Fishing With David Lynch: Creating Value From Nothing

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Photo by Richard Hook

Some people have the magic touch. They can create value out of nothing.

Painters transform a blank canvas into a work of art. Writers turn empty pages into informative articles. Gifted entrepreneurs are able to conjure creative business ideas out of thin air.

Where does this ability to create come from?

David Lynch’s Big Fish

A few weeks ago I was basking in the creative energy of the Sundance Film Festival. I love that burst of inspiration I experience every time I see an independent artist realizing their dreams.

In one of the screenings we sat right behind the celebrity judges. I wanted to lean over and whisper into Quentin Tarantino’s ear that he was my hero. I had a decade and a half of pent-up hero-worshiping to unburden myself of. But not wanting to risk a listing in the Celebrity Stalker Registry, I kept my enthusiasm to myself and avoided being banned from future festivals.

And with that confession out of the way, let’s get back to topic…

While waiting between movies, our party of film enthusiasts found shelter from the winter in a little bookstore. The first book that caught my eye was Catching The Big Fish – Meditation, Consciousness, and Creativity by David Lynch.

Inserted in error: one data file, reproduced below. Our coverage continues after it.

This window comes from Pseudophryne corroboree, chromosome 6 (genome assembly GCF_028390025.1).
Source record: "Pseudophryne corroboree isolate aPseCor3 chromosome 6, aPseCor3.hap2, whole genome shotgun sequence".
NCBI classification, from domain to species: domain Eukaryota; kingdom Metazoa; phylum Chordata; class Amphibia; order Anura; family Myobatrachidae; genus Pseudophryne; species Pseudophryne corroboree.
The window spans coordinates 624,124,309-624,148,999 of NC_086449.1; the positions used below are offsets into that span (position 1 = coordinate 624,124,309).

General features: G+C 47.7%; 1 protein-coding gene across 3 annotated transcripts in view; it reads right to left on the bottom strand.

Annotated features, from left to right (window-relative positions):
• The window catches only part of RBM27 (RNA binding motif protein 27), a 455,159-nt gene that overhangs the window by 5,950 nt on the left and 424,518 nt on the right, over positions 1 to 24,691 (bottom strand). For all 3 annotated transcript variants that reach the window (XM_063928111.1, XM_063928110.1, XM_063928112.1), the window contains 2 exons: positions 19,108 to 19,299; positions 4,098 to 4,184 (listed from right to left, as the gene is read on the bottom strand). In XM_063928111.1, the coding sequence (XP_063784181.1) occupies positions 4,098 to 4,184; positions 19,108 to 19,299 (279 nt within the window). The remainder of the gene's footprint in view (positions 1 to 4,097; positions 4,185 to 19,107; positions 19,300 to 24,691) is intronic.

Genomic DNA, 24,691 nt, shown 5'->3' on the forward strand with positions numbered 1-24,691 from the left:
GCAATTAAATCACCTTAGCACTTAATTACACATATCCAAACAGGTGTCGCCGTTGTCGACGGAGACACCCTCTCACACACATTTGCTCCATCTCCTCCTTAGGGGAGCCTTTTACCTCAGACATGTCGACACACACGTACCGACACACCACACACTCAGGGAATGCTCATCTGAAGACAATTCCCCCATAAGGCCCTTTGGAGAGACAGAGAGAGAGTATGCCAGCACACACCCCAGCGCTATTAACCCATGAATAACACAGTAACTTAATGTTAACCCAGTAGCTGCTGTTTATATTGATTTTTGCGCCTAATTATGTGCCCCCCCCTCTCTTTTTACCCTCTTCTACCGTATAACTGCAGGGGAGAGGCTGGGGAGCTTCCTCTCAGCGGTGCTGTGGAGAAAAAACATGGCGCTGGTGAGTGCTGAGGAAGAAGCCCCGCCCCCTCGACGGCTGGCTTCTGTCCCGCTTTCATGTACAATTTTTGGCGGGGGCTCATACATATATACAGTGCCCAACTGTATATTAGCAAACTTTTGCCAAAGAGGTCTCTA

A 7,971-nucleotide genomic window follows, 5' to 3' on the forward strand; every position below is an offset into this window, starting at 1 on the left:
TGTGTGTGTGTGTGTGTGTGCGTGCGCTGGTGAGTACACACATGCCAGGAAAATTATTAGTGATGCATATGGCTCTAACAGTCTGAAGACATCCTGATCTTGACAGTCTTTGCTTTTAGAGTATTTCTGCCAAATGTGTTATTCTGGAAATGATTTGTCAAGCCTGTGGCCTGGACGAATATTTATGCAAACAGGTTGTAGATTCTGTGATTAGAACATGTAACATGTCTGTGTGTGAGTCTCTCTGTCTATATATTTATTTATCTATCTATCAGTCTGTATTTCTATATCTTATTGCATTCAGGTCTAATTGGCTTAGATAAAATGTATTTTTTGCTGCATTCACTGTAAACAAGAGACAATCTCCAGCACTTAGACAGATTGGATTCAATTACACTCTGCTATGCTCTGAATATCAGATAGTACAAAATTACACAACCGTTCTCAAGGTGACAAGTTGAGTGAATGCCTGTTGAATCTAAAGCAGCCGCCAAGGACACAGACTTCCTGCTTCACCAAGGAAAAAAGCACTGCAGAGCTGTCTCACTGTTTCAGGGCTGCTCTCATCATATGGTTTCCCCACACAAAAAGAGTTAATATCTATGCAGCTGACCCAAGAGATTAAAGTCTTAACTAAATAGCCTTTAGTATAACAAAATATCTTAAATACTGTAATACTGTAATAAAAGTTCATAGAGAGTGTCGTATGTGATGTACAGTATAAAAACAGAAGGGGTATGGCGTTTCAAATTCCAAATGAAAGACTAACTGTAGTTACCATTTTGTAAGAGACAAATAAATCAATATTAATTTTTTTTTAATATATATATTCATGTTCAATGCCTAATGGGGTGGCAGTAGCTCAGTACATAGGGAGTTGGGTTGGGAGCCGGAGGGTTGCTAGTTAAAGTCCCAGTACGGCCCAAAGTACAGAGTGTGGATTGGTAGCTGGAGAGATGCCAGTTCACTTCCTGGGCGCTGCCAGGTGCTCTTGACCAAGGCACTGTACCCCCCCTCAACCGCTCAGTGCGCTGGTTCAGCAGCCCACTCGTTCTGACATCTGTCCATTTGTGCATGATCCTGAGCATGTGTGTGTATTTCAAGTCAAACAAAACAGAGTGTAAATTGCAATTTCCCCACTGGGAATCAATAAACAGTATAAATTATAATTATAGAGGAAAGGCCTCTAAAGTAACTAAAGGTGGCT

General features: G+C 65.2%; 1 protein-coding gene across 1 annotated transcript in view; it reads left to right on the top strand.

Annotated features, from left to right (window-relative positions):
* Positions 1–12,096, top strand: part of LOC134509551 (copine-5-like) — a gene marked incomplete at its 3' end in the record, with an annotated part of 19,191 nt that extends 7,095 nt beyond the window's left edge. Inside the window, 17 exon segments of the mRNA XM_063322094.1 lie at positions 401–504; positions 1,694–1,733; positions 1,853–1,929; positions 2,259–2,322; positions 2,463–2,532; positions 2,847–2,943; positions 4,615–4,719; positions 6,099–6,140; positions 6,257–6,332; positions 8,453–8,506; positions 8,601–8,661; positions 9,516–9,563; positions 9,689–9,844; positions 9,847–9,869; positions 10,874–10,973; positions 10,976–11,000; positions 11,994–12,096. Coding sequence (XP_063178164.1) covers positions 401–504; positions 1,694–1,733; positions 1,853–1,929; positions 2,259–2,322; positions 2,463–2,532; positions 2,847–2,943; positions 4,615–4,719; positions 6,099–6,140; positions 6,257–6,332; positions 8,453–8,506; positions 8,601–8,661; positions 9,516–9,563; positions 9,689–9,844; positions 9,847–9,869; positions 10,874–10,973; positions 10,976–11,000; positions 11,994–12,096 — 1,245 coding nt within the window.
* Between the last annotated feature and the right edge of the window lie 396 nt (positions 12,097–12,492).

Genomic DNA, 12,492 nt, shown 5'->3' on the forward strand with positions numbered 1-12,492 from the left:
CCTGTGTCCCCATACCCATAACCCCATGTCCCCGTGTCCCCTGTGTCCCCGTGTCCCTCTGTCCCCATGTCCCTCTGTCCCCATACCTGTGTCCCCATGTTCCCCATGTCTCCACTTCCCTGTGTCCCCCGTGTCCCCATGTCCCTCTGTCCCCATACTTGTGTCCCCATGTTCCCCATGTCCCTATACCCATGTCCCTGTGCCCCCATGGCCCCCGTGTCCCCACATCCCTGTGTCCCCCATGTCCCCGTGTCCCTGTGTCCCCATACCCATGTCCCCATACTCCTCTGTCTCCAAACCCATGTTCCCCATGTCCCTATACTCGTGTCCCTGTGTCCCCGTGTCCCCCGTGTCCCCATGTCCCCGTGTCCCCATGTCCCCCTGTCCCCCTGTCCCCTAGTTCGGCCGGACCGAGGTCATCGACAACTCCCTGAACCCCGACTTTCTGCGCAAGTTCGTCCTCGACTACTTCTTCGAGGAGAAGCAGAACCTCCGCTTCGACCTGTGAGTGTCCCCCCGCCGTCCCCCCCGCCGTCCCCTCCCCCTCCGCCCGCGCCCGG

I am fascinated by the creative process, I meditate, and I love David Lynch flicks. Needless to say, I was excited by the find. I bought the book to use as an inspiration source for when my creative juices need a jump start.

A few days ago I was browsing through the book and was impressed by an entry titled “Desire” on page 25.

Desire for an idea is like bait. When you’re fishing, you have to have patience. You bait your hook, and then you wait. The desire is the bait that pulls those fish in – those ideas.

The beautiful thing is that when you catch one fish that you love, even if it’s a little fish – a fragment of an idea – that fish will draw in other fish, and they’ll hook onto it. Then you’re on your way. Soon there are more and more and more fragments, and the whole thing emerges. But it starts with desire.

I love the analogy. For me it really does start with the desire for an idea. Then fragment by fragment something starts to take shape.

What Is Your Creative Process?

How do you do it?

What is your process for moving from a blank screen to a finished blog article, spiffy graphic design, or new business idea?

Comments (11)

  1. Hi Sterling,

    This is a great thought provoking post.

    As a blogger, I started with a list of topics. As time passed my list dwindled, and I began to panic. Panic and creativity do not mix well.

    Then I “had a talk with myself” and relaxed, not worrying so much. Soon the ideas began to flow, and often when you least expect it. Often, one idea sparks another. It’s like fishing and catching your limit in a short period of time.

  2. Sterling,

    I actually don’t do anything. I tend to reflect upon a challenge, but trust myself to find the answer without conscious thought.

    I find I wake up early with the answers to challenges or creative inspiration. I consciously feed my mind though through blogs, reading and people I meet.

    In terms of blogs, I have at times lacked inspiration, but it usually comes. I don’t have a real plan for the blog – and the direction changes quite a bit!